Many people believe that they can only get a DUI if they are under the influence of alcohol at the time of a traffic stop. However, this is not the case. An individual can be charged with driving under the influence of drugs or any other substance that may impair that person. In most cases, the consequences for driving under the influence of drugs is the same as driving under the influence of alcohol.
What If I Took Legal Drugs?
The law doesn’t care if the drug that you took was legal or not when it was in your system. If it works to impair your ability to drive safely, you could be charged with a DUI. This may be true even if you didn’t know that a medication could lead to impairment either by itself or in combination with other medications that you were taking at the time.
Is There An Exception for Medical Marijuana?
If an individual has the right to take marijuana for medical purposes, it may be legal to possess it in an automobile. However, it is still generally illegal to be under the influence of the drug for any reason while operating a motor vehicle. Therefore, an individual may still be charged with a drug DUI even if other drug charges are not included.
What If I Wasn’t Actually Impaired?
Whenever a police officer feels that a driver may be under the influence of drugs or alcohol, he or she may ask to conduct a blood test. It is possible that trace amounts of a drug may remain in a person’s system even if he or she is no longer feeling its effects. Marijuana can stay in a person’s system for days or weeks after its effect wears off. However, if a driver tests positive for drugs, it may lead to a DUI charge even if that individual is not impaired.
What If There Is No Evidence a Drug Causes Impairment?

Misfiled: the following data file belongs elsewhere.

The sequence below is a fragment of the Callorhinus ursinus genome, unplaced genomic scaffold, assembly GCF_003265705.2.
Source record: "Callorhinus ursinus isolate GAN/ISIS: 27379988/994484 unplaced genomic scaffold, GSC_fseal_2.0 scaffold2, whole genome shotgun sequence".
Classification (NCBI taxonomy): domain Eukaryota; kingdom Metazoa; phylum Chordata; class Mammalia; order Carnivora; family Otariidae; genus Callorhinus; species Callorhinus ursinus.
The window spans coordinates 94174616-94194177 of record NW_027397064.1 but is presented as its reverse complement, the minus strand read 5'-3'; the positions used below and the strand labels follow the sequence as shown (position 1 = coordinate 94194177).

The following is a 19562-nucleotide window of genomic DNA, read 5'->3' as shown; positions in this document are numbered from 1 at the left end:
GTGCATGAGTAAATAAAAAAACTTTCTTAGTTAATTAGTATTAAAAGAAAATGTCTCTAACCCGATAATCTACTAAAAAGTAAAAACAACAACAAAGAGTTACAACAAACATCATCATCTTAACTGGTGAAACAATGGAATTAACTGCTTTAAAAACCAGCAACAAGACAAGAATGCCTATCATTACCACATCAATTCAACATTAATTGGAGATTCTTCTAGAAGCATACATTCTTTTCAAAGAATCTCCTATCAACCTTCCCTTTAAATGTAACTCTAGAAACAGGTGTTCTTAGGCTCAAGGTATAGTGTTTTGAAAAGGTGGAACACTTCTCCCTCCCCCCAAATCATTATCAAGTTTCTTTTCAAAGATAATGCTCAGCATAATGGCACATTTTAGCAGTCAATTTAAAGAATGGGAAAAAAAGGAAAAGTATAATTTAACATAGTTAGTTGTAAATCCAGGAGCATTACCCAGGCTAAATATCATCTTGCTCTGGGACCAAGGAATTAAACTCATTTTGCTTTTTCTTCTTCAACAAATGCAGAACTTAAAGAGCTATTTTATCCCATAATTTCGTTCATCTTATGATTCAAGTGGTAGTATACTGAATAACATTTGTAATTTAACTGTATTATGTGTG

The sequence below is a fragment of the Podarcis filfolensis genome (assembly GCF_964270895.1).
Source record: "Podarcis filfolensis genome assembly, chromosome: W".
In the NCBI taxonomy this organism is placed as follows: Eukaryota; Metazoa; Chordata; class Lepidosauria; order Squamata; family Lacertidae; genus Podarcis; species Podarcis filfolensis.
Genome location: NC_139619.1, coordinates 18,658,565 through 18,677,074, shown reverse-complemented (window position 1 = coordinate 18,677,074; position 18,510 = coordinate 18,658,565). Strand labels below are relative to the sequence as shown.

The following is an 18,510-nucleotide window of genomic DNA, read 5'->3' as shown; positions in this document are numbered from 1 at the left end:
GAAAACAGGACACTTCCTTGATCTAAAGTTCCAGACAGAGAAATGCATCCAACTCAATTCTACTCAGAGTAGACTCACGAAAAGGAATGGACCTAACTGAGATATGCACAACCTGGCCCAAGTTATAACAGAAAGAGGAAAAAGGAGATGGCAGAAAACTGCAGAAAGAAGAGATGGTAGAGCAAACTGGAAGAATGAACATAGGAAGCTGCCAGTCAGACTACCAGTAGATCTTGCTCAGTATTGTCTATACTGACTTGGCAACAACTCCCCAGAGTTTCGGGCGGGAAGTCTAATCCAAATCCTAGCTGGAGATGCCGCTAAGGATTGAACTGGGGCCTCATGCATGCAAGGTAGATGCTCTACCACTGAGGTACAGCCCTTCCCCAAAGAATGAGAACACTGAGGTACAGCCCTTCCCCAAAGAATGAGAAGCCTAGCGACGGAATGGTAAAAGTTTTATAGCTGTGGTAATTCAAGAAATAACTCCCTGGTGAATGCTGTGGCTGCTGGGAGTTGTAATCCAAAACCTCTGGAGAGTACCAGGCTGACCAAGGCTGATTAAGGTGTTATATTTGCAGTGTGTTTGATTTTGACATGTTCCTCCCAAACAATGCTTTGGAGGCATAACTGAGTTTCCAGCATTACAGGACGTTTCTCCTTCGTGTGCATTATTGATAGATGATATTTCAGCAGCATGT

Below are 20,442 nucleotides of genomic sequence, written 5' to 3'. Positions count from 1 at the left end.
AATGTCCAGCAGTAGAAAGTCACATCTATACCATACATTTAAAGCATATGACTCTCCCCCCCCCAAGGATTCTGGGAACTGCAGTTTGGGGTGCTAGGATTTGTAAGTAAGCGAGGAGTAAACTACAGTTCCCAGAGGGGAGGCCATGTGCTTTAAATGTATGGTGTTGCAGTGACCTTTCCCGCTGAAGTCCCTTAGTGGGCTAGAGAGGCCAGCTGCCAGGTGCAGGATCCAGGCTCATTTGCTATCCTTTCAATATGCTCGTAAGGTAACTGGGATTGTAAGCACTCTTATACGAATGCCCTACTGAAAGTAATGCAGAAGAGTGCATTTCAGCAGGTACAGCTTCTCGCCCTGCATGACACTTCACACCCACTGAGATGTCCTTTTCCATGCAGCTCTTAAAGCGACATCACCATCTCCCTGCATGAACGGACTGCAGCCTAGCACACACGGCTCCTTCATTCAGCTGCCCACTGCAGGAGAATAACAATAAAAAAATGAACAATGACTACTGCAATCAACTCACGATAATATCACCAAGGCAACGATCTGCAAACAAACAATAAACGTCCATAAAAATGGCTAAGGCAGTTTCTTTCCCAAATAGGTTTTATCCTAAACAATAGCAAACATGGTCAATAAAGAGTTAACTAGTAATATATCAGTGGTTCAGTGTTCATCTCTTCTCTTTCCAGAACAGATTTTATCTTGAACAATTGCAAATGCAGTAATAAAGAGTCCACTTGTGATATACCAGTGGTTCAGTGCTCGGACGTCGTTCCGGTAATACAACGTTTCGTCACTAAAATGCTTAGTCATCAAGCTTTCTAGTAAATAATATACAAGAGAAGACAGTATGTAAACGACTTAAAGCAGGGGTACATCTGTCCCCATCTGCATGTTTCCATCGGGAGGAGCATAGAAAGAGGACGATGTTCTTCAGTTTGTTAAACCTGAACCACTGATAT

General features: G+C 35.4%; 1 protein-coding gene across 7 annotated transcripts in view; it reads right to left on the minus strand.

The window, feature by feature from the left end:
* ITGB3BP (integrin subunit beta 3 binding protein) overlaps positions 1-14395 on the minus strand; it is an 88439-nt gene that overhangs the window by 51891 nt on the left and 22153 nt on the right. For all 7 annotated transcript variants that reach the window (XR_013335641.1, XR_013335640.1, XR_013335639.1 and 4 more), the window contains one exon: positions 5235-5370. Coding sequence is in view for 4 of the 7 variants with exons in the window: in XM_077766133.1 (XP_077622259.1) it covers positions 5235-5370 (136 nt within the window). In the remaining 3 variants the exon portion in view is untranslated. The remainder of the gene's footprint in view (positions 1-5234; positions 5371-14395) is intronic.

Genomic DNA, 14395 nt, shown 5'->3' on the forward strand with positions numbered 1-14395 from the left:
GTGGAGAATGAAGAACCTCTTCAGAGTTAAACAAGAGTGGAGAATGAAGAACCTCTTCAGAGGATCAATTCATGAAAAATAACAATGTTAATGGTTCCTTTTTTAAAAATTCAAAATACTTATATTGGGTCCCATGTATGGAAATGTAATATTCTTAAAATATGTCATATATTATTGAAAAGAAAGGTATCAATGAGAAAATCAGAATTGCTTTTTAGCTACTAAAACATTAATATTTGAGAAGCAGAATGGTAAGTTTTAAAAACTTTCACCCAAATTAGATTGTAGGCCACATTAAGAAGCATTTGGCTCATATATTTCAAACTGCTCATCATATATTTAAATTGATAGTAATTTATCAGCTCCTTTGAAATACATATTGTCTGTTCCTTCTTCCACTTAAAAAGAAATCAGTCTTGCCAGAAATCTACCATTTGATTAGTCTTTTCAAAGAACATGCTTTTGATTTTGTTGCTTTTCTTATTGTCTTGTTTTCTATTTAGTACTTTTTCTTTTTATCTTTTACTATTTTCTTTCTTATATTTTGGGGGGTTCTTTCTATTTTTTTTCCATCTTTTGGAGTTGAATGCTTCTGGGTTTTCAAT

There is some debate as to whether or not a drug like marijuana actually impairs the ability of an individual to operate a motor vehicle. However, most states say that drivers cannot have marijuana or most other drugs in their system while driving. Therefore, even if an individual believes that it is safe to drive, he or she could still be at risk of getting a DUI.
What If an Officer Didn’t Have Probable Cause to Stop a Vehicle?
When a person is charged with driving under the influence of drugs or any other substance, the decision to do so must be based on adequate evidence. However, any evidence gathered illegally or without probable cause to do so may be suppressed before a trial. For instance, if you weren’t doing anything illegal prior to a traffic stop, the officer would have no reason to stop a vehicle. Therefore, there would be no reason to search the vehicle or otherwise find evidence of drug use or impairment.
Can Officers Conduct Drug Tests Without a Warrant?
Those who are suspected of being under the influence of drugs may be compelled to submit to a urine or blood test. However, it may be necessary to get a warrant before conducting such a test. Implied consent laws generally only apply to Breathalyzer tests, and there is no such test that can reliably indicate if someone is impaired by a drug. If there is no warrant, it may be possible to refuse a test, which may strengthen a person’s ability to have a charge dismissed.
What If I’m Experiencing a Medical Emergency?
There are times in which a driver may be experiencing a medical emergency that may make it look like a driver is impaired. Those who experience seizures or other symptoms routinely may want to wear a bracelet or some other item that will tell police to seek help. This may prevent an individual from spending a night in jail as opposed to going to the hospital for needed treatment.
Those who have been charged with driving under the influence of marijuana or other drugs may benefit from talking with an attorney. It may be possible to have a charge dropped or reduced. This may help a person avoid having a DUI charge on his or her record. It may also allow a driver to avoid jail time or other serious penalties associated with a drunk driving charge.
The information on this website is for general information purposes only. Nothing on this site should be taken as legal advice for any individual case or situation. This information is not intended to create, and receipt or viewing does not constitute, an attorney-client relationship. Learn more about DUI by reading this wikipedia page.